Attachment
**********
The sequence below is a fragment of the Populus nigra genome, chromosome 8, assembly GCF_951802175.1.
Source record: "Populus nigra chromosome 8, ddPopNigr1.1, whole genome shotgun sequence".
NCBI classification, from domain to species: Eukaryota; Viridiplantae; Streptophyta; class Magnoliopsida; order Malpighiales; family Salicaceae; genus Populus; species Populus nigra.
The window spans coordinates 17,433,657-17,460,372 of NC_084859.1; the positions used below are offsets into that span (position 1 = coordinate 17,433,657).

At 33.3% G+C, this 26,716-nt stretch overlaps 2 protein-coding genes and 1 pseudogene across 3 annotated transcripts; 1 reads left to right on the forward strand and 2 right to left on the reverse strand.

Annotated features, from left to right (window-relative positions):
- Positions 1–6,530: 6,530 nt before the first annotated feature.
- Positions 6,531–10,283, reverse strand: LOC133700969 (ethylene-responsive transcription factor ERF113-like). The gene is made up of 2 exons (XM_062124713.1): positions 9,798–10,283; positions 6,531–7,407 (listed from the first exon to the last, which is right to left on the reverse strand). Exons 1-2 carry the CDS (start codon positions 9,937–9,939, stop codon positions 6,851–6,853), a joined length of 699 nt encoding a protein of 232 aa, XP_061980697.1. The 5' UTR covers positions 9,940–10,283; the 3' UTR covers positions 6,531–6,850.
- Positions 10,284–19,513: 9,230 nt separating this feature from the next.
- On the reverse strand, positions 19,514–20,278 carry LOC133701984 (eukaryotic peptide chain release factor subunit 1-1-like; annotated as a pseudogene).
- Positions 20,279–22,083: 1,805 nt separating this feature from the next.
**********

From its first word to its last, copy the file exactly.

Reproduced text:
The sequence below is a fragment of the Populus nigra genome, chromosome 8, assembly GCF_951802175.1.
Source record: "Populus nigra chromosome 8, ddPopNigr1.1, whole genome shotgun sequence".
NCBI classification, from domain to species: Eukaryota; Viridiplantae; Streptophyta; class Magnoliopsida; order Malpighiales; family Salicaceae; genus Populus; species Populus nigra.
The window spans coordinates 17,433,657-17,460,372 of NC_084859.1; the positions used below are offsets into that span (position 1 = coordinate 17,433,657).

At 33.3% G+C, this 26,716-nt stretch overlaps 2 protein-coding genes and 1 pseudogene across 3 annotated transcripts; 1 reads left to right on the forward strand and 2 right to left on the reverse strand.

Annotated features, from left to right (window-relative positions):
- Positions 1–6,530: 6,530 nt before the first annotated feature.
- Positions 6,531–10,283, reverse strand: LOC133700969 (ethylene-responsive transcription factor ERF113-like). The gene is made up of 2 exons (XM_062124713.1): positions 9,798–10,283; positions 6,531–7,407 (listed from the first exon to the last, which is right to left on the reverse strand). Exons 1-2 carry the CDS (start codon positions 9,937–9,939, stop codon positions 6,851–6,853), a joined length of 699 nt encoding a protein of 232 aa, XP_061980697.1. The 5' UTR covers positions 9,940–10,283; the 3' UTR covers positions 6,531–6,850.
- Positions 10,284–19,513: 9,230 nt separating this feature from the next.
- On the reverse strand, positions 19,514–20,278 carry LOC133701984 (eukaryotic peptide chain release factor subunit 1-1-like; annotated as a pseudogene).
- Positions 20,279–22,083: 1,805 nt separating this feature from the next.